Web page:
Pittsburgh Pirates Prospects: Dissecting the Struggles of Jared Jones & Anthony Solometo

Jared Jones and Anthony Solometo haven't done great since getting promoted, though should you be legitimatly worried about it?
Feb 22, 2023; Bradenton, FL, USA;  Pittsburgh Pirates pitcher Jared Jones (81) poses for photos
Feb 22, 2023; Bradenton, FL, USA; Pittsburgh Pirates pitcher Jared Jones (81) poses for photos / Dave Nelson-USA TODAY Sports
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Anthony Solometo

The other guy that some might start worrying about is Anthony Solometo. Like Jones, Solometo got off to an outstanding start before getting promoted to the next level. But over his last 51.2 innings, Solometo has a 4.35 ERA, 3.83 FIP, and 1.22 WHIP. He has a strong 6.5% walk rate , though a so-so 1.05 HR/9 and 23% K%. Batters are also hitting .245 against him.

When you look at it on paper without context, it looks like Solometo is struggling, badly. Double-A is where you see the separation between prospects and minor leaguers, and Solometo and an ERA above 4.00 doesn’t look too pretty. But that’s without context. Here’s what I see once adding context.

The league average ERA in the Eastern League is 4.27, which Solometo is less than a tenth of a run worse than. Batters take walks at a 10.8% rate, but Solometo is well below 8%. Solometo’s HR/9 rate is 1.05, which is exactly league average. Base runners aren’t much of an issue for the lefty, as his 1.22 WHIP is better than the 1.38 league average rate.

The only rate stat he is worse than league average by 1% or greater is strikeout rate. The league average is 25.7% while his is 23%. Even though his ERA is above 4.00, if you take out his shortest start of the season where he allowed three earned runs in just one frame, his ERA drops to 3.91.

Plus you also have to take this into consideration. Solometo won’t turn 21 until December second. He’s already pitched over 50 innings at Double-A in his age-20 campaign. Over the last five minor league seasons, there have been just 24 pitchers to have thrown at least 50 IP in their age 20 or younger season at the Double-A level. That’s out of 1390 pitchers. Of those 24, five have come from the Eastern League, including Solometo.  There have been just 30 pitchers in the last decade to have thrown at least 50 innings at Double-A in their age-20 season over the last decade, and Solometo is one of them.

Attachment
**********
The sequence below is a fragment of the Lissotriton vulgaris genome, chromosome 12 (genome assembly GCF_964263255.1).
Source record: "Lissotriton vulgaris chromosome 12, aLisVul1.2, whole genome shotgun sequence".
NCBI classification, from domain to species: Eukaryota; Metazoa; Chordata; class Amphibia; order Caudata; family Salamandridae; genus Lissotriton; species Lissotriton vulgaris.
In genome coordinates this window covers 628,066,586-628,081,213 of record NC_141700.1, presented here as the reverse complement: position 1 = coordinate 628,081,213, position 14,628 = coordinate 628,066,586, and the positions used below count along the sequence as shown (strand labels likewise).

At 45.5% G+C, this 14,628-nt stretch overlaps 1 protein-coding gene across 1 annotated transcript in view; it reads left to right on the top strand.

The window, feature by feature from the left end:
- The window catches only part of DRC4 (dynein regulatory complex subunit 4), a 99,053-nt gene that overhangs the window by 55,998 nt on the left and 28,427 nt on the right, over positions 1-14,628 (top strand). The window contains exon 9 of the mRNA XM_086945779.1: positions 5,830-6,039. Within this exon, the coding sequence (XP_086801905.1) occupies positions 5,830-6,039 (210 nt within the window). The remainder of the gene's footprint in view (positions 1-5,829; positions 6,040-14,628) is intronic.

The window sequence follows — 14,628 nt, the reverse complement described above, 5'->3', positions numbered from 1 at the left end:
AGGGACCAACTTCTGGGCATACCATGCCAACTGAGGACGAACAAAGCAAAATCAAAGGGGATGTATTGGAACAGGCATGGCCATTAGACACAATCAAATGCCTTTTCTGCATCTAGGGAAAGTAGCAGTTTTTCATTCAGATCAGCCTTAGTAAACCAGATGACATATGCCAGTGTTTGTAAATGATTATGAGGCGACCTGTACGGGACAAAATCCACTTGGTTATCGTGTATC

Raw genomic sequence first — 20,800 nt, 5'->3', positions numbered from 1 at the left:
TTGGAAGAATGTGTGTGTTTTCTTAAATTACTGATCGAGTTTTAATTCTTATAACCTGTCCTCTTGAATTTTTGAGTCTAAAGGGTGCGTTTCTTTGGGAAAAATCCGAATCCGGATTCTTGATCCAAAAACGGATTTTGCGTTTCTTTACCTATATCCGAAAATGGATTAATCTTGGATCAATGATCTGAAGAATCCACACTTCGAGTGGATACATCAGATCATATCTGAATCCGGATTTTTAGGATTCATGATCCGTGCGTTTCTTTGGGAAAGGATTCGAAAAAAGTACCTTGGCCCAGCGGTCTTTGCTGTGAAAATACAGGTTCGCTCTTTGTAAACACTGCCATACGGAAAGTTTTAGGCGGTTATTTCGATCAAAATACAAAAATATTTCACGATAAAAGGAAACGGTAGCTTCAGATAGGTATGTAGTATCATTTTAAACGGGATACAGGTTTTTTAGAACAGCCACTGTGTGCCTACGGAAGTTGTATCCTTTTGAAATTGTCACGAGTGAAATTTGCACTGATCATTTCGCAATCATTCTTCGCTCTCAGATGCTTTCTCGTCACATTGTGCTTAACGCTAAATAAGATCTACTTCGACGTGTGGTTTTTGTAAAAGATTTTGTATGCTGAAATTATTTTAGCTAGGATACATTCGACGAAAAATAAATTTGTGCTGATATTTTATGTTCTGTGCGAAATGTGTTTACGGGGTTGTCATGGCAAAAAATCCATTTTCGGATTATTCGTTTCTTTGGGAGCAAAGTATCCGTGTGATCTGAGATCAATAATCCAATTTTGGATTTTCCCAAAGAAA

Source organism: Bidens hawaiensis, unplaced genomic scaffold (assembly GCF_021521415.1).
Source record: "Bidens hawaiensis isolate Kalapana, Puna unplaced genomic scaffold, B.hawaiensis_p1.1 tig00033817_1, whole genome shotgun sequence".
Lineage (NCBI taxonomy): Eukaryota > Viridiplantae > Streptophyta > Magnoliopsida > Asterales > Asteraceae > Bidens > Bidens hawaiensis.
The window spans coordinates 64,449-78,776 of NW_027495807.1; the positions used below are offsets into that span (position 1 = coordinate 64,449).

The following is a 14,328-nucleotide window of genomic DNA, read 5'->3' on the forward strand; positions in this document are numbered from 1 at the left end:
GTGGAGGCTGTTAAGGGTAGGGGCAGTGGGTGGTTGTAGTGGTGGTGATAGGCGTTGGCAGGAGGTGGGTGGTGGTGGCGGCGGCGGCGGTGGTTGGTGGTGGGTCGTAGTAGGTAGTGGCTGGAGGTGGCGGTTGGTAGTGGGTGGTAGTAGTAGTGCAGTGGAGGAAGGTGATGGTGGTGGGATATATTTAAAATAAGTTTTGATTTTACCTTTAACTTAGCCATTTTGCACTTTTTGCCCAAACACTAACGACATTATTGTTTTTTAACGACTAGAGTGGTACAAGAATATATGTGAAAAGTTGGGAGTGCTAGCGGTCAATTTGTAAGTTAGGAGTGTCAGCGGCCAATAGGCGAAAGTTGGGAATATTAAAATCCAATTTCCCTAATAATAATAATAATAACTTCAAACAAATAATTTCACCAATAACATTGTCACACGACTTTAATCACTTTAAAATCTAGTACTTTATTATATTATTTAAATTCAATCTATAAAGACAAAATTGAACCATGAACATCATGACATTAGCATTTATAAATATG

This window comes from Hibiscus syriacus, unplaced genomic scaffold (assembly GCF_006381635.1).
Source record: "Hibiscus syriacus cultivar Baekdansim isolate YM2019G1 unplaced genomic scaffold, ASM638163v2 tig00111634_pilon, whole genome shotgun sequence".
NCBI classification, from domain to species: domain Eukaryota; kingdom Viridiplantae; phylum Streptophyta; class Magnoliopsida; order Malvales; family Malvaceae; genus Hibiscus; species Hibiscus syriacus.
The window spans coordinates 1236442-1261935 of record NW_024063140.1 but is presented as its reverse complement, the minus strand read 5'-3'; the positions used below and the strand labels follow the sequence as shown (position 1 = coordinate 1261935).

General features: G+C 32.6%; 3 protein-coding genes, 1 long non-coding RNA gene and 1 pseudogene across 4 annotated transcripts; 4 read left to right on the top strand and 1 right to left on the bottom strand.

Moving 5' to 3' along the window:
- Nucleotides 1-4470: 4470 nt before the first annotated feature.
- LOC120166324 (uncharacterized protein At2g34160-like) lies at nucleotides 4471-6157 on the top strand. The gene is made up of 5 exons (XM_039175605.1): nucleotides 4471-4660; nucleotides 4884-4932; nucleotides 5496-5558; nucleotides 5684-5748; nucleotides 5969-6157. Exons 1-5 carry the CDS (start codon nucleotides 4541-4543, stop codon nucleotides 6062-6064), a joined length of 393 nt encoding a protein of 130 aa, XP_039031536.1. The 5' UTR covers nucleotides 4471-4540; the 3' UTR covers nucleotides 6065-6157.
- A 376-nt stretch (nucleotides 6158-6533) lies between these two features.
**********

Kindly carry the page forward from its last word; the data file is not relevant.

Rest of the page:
Instead of looking at it as a top prospect struggling at arguably the most important level of the minor leagues, maybe we should look at it as Solometo being the 13th youngest pitcher to throw 50+ innings at Double-A over the last five years in one season. He is also the youngest pitcher in the Eastern League this year to have thrown at least 50 frames by over a whole year younger. Not only has he been able to reach Double-A at an age where many top prospects are still at Low-A, he’s been able to produce league average numbers as well.

You can call it a glass half full perspective, you can call me biased, and you could say I am only looking at it through rose colored glasses. But like all things in life, context matters. Things have nuance, and what you see at first glance isn’t always the full story.

Here’s what I see: I see two young pitchers who have immense talent whose numbers aren’t great at two levels where they’re one of the youngest pitchers in their respective leagues. They’re young enough that they wouldn’t look out of place at Low-A or High-A ball. The fact they’ve been able to put up respectable numbers should mean something, even if they aren’t jumping off the page.

Next. late inning arm needed. Another Reliable Late Inning Bullpen Arm is Needed. dark